We all know of Scrooge from Dickens’ ghost story, A Christmas Carol, but how many of you have actually read it? If nothing, you’ve heard it retold, but I want you to write like Scrooge, not a scrooge.

A scrooge is stingy. He sits on piles of wealth, but exercises thrift in handing it out, even when he knows the dire circumstances of those around him. In the story, even Scrooge lives a modest life in spite of his wealth. He doesn’t live like Scrooge McDuck. At all.

scrooge-mcduck

Just skiing down my mountain of gold coins. Whee!

Unlike the retellings, Scrooge has depth. There are clear reasons why he’s afraid to invest in people: an abusive father, a lonely childhood, the rejection of a woman who could have been his wife, the loss of his beloved sister, and the loss of his business partner. These things would make it easy to harden yourself, especially at Christmas when people act like all the bad has gone away. Scrooge cannot forget the bad. This hardness leaves him unable to empathize with Bob, as well as the poor of the city. So yeah, write like that.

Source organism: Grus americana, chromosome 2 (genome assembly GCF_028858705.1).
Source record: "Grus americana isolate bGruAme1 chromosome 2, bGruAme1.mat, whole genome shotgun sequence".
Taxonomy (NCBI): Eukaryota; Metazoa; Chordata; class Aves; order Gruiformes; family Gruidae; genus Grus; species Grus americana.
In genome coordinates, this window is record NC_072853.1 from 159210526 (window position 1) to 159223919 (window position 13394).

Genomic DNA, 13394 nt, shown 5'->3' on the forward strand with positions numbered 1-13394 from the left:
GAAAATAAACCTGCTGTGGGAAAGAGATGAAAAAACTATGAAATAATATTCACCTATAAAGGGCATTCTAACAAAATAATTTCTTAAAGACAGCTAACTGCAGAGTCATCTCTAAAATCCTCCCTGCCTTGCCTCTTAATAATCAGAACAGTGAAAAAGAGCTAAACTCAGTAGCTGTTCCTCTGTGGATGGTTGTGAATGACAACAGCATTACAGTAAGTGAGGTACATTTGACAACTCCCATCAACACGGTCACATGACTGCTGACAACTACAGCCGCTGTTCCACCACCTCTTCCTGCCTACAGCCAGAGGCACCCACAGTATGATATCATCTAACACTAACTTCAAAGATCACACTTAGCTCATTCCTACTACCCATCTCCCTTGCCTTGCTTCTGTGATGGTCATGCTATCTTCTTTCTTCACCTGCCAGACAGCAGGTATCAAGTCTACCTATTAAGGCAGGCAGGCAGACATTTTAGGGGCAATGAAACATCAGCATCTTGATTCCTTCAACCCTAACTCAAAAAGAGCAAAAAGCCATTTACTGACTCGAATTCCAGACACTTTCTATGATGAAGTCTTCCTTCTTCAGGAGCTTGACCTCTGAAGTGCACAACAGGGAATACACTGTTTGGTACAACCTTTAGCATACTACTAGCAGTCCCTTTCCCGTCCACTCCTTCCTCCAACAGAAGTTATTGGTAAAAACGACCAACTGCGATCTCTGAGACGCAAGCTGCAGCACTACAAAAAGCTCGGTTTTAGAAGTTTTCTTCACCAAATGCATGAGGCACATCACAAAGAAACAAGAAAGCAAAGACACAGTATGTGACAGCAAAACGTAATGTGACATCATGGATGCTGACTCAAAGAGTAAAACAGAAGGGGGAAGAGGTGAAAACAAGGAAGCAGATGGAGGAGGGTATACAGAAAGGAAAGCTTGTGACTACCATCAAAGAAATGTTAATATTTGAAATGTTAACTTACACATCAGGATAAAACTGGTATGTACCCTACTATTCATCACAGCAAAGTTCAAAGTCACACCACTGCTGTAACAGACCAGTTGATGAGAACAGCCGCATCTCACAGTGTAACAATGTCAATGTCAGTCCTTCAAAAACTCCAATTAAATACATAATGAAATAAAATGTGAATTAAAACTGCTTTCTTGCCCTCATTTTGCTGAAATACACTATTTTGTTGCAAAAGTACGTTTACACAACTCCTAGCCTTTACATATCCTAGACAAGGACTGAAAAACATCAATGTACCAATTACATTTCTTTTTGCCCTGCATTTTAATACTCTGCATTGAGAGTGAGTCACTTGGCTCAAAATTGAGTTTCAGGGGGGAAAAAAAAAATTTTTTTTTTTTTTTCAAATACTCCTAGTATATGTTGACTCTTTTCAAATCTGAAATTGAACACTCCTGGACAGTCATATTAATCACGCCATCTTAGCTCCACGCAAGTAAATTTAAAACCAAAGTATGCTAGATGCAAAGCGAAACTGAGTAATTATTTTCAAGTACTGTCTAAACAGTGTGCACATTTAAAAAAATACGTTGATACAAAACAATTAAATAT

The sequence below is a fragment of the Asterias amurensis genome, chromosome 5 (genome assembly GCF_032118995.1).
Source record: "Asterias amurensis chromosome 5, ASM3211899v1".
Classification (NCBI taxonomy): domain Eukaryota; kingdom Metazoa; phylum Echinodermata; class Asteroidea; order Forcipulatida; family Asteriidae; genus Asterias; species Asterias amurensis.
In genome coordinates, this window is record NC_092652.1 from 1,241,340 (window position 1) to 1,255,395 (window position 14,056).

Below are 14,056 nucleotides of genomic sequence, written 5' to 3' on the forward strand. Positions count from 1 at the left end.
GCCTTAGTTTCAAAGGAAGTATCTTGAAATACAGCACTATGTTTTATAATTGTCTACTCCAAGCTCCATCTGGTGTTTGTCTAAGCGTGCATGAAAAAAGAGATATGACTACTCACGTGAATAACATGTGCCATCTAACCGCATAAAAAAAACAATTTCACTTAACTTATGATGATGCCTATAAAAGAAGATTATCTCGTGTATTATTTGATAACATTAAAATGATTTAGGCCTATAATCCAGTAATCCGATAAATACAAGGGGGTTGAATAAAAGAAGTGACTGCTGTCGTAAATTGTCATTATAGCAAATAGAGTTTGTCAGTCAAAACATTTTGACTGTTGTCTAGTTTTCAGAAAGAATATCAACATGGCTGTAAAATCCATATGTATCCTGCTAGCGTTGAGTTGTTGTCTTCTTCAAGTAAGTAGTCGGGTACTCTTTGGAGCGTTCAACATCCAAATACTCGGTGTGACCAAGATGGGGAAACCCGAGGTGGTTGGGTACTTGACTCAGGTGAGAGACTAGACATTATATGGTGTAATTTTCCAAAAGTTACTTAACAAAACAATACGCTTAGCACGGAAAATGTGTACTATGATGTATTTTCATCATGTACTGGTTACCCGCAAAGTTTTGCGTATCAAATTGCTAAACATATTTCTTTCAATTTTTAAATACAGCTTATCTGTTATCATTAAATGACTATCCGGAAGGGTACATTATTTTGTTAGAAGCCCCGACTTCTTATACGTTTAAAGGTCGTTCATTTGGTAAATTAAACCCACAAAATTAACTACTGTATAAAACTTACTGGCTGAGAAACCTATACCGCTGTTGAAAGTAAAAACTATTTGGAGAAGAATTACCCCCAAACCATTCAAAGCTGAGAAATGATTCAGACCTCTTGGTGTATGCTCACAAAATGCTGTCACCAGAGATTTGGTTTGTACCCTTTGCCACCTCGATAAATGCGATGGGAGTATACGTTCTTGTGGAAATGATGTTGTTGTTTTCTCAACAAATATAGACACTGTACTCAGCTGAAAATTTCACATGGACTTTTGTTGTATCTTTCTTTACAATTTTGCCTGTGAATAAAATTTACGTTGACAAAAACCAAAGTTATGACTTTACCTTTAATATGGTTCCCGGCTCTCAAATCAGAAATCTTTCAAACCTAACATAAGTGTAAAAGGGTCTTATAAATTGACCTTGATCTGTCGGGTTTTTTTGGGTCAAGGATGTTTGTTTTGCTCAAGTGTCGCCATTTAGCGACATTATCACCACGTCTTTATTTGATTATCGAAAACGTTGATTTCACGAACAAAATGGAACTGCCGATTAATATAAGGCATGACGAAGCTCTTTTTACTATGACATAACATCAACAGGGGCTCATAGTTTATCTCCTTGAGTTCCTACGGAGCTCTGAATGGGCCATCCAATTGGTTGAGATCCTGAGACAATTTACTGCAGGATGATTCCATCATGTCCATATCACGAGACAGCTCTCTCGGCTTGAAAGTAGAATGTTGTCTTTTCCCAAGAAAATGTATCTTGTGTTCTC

Just kidding!

But hey, we all have two things in common with Scrooge when it comes to writing:

1. We have past failures that threaten to shape our presents and our futures.

2. We have a pile of riches for the spending.

When people say someone is a scrooge, they’re referring to Scrooge before his epiphany. At the end of the story, he’s the most generous person alive, and he exudes joy. In terms of writing, he embodies Annie Dillard’s advice:

One of the things I know about writing is this: spend it all, shoot it, play it, lose it, all, right away, every time. Do not hoard what seems good for a later place in the book or for another book; give it, give it all, give it now. The impulse to save something good for a better place later is the signal to spend it now. Something more will arise for later, something better. These things fill from behind, from beneath, like well water. Similarly, the impulse to keep to yourself what you have learned is not only shameful, it is destructive. Anything you do not give freely and abundantly becomes lost to you. You open your safe and find ashes.

Let’s testify! When have you followed this advice and reaped the benefit?

Jennifer